This is the year that, according to U.S. Census Bureau, Millennials are expected to surpass Baby Boomers in number, becoming the nation’s largest living generation. For some brands, Millennials have been the single most important economic force for a while already, if this not yet true for your brand, then it is about to be: this same demographic will spend more than $200 billion annually by 2017.

This is the generation that has grown up with technology as a continual presence; according to Pew Research, Millennials cite technology more than any other factor as defining their generation. Millennials’ very specific expectations and requirements from brands have given rise to the notion that the experience is the brand, that—however powerful any given brand’s media reach, however creative its campaigns—only the experience the brand enables will resonate with the customers that matter. And those are the ones who spend both time and money with a brand, those who engage.

Brands today only really thrive in the fleeting, personalized, adaptive, and increasingly chaotic moments of interaction that occur between companies and people. For brands aiming to engage a generation that switches between platforms up to 27 times an hour while expecting relevance and coherence at every interaction, new enabling technologies are key to creating those experiences, any time, anywhere. This is the driver behind Capgemini’s Mobile2Store solution, for example, which enables retailers to create seamless and personalized interactions such as real time and location-based offers, including loyalty point redemption, via a single app. (We’ll be launching Mobile2Store at IBM’s upcoming Amplify event; you can find out more here).

Closely coupled with customer experience is customer loyalty. And that’s an area that’s not exempt from the ‘Millennial effect’, either. Our recent study “Fixing the Cracks: Reinventing Loyalty Programs for the Digital Age” explores what customers think about brands’ efforts to engage them through the lens of a retailer loyalty program. The first key finding is that customers are only interested in loyalty as a fully integrated extension of the brand relationship. The second is that the mobile device should be the hub of a customer’s relationship with a retailer. However, only 24% of companies surveyed allowed loyalty program redemption through mobile. This double disconnect must change, if retailers are to woo Millennials now and keep them close for life.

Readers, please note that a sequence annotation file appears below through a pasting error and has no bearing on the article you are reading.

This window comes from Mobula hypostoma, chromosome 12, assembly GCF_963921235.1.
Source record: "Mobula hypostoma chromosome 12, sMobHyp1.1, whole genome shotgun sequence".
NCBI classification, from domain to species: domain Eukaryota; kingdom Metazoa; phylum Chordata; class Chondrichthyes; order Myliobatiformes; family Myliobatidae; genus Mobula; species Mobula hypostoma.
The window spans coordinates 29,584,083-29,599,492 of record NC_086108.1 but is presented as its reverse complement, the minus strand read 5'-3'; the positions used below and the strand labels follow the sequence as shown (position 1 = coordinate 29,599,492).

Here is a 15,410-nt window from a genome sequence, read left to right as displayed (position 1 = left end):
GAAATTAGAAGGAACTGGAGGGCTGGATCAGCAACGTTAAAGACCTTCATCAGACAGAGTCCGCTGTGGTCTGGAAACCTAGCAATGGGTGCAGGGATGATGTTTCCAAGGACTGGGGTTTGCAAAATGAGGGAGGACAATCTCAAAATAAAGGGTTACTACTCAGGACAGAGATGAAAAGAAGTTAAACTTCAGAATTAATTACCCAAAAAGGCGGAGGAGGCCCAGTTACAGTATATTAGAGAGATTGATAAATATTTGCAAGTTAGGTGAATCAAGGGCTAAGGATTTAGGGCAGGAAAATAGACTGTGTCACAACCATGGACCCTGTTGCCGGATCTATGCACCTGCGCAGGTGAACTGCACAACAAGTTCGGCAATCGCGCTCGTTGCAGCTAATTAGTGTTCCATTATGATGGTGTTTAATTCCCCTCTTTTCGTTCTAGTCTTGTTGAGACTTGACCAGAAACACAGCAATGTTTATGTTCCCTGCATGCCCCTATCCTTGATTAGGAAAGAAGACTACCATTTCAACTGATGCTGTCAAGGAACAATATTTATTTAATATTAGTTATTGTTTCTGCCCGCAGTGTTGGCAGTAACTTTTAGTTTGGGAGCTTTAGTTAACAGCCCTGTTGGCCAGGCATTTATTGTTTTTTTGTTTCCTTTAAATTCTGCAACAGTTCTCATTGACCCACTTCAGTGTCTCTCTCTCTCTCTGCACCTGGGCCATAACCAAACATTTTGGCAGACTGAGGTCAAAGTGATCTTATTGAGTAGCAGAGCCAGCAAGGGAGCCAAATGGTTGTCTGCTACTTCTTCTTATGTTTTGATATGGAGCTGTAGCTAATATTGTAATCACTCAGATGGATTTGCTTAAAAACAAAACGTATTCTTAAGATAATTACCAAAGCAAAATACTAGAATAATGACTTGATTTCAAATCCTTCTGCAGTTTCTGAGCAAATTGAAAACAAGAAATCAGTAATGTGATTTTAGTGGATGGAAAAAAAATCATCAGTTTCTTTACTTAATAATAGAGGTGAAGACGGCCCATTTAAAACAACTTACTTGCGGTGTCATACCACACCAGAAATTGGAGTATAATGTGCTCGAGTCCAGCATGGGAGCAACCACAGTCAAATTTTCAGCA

Why? Because no technology is closer to the Millennial’s heart than mobile. Mobile is especially critical in the retail environment, because it’s effectively the remote control that allows customers to manage their experience with a brand. Consider that more than twice as many Millennials as non-Millennials use their mobile to research products and read user reviews while shopping. From now on, your customers will choose you over your competitors if they can easily handle the full breadth of their relationships with you over touch-points, over time and over fulfillment channel. If not, say ‘goodbye’.

For retailers, all aspects of the customer relationship—from browsing to purchasing to engaging in multiple ways in multiple places, to collecting, managing and redeeming rewards—must be designed and delivered for mobile, as a priority. Google recently changed their search algorithm to favor mobile-ready sites in search results. This is a huge indicator of a wider mindset shift that will herald an era of mobile-only experience design and enablement. For brands, whether or not to adopt this mindset could mark the difference between engaging Millennials—or turning them off.

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